In urgent care centers, PCTs may perform a variety of tasks to support the medical staff. They may take vital signs, obtain medical histories from patients, perform basic laboratory tests, and assist with minor medical procedures. They may also assist with patient triage, helping to determine the order in which patients are seen based on the urgency of their medical needs. 

On one hand, CNAs typically work in hospices, nursing homes, and home healthcare agencies. In nursing homes, CNAs provide care to elderly residents who may have a range of physical and cognitive impairments. They help residents with daily activities such as eating, grooming, and getting dressed. They also help residents with mobility, transferring them from bed to chair and assisting with walking. 

In home healthcare agencies, CNAs provide care to patients who are recovering from illness or injury in their own homes. They may assist with personal care and provide help with household tasks such as meal preparation and light housekeeping. 

Both PCTs and CNAs are employable in government agencies and hospitals. This allows them to choose a work setting that aligns with their interests and career goals. 


Both receive benefits such as health insurance, retirement plans, and paid time off. Their salaries depend on the work setting, location, and experience level.

The BLS has no specific report about the salary of a PCT, but according to Indeed.com, their median annual wage is about $46,000, at $17 an hour. For CNAs, the median yearly wage is $30,310 as of May 2021. Check out this detailed information on how much a CNA makes.

Career Advancement

Many individuals choose to advance their careers by pursuing more education and training. Some may become LPNs or RNs by completing a nursing program. Read our blog on what comes after CNA.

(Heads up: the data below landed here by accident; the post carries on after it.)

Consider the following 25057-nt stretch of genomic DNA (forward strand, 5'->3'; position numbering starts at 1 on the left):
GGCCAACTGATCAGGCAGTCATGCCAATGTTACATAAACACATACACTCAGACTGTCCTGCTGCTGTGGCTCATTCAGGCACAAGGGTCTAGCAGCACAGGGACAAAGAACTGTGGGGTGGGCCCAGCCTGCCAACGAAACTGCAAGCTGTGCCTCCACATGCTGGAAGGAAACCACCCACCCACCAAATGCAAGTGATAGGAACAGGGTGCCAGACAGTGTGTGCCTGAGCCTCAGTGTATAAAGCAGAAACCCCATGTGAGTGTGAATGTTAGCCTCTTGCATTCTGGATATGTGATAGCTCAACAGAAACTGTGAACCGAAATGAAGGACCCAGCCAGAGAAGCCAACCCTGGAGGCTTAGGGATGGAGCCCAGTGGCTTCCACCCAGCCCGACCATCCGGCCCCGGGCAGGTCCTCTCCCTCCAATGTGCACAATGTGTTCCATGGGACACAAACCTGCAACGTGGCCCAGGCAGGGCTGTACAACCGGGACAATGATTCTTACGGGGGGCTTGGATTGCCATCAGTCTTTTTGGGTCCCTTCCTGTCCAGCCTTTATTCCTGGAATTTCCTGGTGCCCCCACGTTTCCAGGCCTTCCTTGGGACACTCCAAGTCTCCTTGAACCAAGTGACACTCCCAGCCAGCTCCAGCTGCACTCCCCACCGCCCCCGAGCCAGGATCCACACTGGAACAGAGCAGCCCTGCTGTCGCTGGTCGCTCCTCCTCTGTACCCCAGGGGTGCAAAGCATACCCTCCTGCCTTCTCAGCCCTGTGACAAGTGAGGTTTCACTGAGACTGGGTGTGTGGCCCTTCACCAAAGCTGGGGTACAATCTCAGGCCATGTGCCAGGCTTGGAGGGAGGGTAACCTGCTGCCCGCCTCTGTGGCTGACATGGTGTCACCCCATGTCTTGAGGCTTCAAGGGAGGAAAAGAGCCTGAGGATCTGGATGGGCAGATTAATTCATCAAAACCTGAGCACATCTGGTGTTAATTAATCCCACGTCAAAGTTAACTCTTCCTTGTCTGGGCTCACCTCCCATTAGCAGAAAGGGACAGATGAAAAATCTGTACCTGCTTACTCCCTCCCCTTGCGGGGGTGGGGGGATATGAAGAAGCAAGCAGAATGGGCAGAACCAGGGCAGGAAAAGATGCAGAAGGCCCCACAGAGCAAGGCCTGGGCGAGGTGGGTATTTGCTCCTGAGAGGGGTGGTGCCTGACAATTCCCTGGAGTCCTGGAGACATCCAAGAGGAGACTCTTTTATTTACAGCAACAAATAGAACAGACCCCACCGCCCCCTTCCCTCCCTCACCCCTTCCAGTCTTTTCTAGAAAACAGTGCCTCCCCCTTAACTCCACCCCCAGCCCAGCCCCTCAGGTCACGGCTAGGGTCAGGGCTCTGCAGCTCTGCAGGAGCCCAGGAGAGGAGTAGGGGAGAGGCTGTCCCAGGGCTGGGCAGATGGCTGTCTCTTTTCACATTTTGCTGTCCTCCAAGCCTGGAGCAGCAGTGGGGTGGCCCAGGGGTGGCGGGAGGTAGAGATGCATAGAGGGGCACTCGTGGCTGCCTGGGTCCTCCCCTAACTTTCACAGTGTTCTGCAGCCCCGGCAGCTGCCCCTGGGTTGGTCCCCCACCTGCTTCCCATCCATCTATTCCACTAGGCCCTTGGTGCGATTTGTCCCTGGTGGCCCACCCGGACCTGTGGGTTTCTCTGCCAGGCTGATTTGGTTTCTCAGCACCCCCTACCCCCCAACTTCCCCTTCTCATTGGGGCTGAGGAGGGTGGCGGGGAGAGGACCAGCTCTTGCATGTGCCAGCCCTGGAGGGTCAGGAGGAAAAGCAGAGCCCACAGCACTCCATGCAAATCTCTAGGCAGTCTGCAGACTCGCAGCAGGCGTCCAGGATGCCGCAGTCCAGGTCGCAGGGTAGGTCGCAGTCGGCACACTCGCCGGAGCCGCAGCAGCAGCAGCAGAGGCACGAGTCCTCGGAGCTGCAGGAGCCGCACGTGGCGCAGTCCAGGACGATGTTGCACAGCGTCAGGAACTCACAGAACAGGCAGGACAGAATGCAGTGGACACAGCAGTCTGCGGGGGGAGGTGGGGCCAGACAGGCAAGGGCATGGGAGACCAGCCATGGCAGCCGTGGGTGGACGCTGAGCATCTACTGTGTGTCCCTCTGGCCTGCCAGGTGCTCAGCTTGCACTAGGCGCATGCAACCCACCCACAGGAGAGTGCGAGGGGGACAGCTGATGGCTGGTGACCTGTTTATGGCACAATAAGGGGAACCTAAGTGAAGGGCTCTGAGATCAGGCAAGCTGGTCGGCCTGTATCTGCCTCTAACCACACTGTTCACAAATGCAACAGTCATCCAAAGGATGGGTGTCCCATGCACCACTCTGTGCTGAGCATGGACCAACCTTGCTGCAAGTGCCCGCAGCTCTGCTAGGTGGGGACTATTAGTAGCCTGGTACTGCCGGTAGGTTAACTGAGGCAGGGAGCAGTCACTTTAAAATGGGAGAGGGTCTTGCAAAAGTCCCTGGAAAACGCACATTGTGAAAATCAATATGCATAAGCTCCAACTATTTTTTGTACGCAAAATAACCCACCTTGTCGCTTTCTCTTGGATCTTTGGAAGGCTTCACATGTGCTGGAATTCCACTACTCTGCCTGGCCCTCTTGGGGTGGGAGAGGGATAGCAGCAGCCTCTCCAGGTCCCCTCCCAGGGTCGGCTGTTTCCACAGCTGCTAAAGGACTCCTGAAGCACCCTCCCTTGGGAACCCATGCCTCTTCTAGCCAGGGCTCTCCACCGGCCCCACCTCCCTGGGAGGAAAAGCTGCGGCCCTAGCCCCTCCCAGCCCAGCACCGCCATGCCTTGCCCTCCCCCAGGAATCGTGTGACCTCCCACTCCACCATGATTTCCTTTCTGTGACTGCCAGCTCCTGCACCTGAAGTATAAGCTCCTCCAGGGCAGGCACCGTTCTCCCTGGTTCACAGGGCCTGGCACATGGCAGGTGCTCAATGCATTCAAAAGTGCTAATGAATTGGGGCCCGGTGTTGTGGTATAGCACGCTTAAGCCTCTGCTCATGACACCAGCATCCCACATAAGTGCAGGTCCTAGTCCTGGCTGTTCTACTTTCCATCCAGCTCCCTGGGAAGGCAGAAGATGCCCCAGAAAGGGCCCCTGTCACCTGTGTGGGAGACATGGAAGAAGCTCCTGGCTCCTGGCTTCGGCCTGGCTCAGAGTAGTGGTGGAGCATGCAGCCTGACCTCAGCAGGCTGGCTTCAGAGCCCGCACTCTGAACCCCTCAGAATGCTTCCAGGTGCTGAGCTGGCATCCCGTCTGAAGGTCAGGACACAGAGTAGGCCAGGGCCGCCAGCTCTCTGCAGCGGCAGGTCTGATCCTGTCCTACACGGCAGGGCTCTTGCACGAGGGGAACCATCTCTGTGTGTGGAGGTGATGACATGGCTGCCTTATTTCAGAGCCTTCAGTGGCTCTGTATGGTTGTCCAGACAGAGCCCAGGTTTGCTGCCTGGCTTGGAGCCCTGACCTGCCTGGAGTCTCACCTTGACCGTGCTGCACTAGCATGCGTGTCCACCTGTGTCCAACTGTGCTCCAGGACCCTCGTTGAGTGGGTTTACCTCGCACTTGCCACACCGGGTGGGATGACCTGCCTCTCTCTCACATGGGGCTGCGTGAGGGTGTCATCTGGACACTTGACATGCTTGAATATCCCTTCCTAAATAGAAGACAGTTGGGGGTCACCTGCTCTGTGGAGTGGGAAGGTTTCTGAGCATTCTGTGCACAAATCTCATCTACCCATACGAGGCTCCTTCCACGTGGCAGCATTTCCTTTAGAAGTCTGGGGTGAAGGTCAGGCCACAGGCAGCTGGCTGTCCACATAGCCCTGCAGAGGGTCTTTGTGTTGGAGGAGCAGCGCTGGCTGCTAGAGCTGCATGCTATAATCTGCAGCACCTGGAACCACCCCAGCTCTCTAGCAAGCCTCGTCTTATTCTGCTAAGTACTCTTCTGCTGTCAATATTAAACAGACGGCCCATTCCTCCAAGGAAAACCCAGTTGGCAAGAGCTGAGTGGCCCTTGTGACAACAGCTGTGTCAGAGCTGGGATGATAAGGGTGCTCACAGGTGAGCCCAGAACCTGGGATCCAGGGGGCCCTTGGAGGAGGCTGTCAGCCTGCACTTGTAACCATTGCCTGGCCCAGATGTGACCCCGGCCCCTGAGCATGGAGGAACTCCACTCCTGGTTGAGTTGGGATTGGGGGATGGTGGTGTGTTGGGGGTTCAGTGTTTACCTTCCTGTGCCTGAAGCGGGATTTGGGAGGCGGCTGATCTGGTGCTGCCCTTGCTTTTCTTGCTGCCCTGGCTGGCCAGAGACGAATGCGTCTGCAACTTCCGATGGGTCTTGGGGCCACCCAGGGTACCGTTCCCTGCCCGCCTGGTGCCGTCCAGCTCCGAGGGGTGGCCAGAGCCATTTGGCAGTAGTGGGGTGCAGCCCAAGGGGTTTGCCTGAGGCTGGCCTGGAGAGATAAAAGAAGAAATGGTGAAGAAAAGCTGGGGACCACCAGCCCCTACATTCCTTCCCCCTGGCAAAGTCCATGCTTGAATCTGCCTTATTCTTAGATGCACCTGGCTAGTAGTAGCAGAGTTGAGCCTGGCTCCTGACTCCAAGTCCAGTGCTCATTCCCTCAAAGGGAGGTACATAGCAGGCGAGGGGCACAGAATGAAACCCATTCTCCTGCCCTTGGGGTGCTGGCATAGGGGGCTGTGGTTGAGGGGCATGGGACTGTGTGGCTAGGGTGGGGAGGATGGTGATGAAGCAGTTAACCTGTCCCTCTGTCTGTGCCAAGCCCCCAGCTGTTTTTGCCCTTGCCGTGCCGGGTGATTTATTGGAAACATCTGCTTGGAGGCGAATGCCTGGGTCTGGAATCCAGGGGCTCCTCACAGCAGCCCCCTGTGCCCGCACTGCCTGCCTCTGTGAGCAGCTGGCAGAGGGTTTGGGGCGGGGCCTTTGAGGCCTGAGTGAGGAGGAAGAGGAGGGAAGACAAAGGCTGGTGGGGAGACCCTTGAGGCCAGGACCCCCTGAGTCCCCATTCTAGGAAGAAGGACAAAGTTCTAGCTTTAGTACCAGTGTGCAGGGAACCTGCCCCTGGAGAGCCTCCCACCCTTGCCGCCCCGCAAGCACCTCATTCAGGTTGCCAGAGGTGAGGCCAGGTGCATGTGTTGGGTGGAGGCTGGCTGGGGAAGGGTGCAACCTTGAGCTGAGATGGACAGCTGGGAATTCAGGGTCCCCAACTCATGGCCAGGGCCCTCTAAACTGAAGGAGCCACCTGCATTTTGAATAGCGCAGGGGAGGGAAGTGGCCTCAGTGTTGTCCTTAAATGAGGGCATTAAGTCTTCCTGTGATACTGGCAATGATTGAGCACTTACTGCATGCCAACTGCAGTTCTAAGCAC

By obtaining extra certifications, PCTs may specialize as dialysis technicians, EKG/Telemetry technicians, emergency room technicians, hospital PCTs, and rehabilitation technicians.

Achieving one or more of these designations can bring a competitive advantage in the healthcare field. Advanced education and training can lead to higher salaries and more career opportunities.


PCTs and CNAs provide essential care to patients in a range of work settings. Pursuing CNA or PCT can offer excellent opportunities for personal and professional growth. If you enjoy the social and emotional aspects of healthcare or have just transitioned into the healthcare field, becoming a CNA is a good start. 

If you want to gain more skills and responsibilities or explore the technical aspects of patient care procedures, becoming a PCT is the way to go. While PCTs require more training and earn a little more than CNAs, both roles have strong job prospects and career advancement opportunities. If you need help finding your vocation, Dreambound is the place for you!

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Written by
Fel Gonzaga

Fel is a student support representative who guides enrollees to the right program and answers their queries. She's committed to helping students and takes pride in her work. In her free time, she enjoys sightseeing and hanging out with loved ones.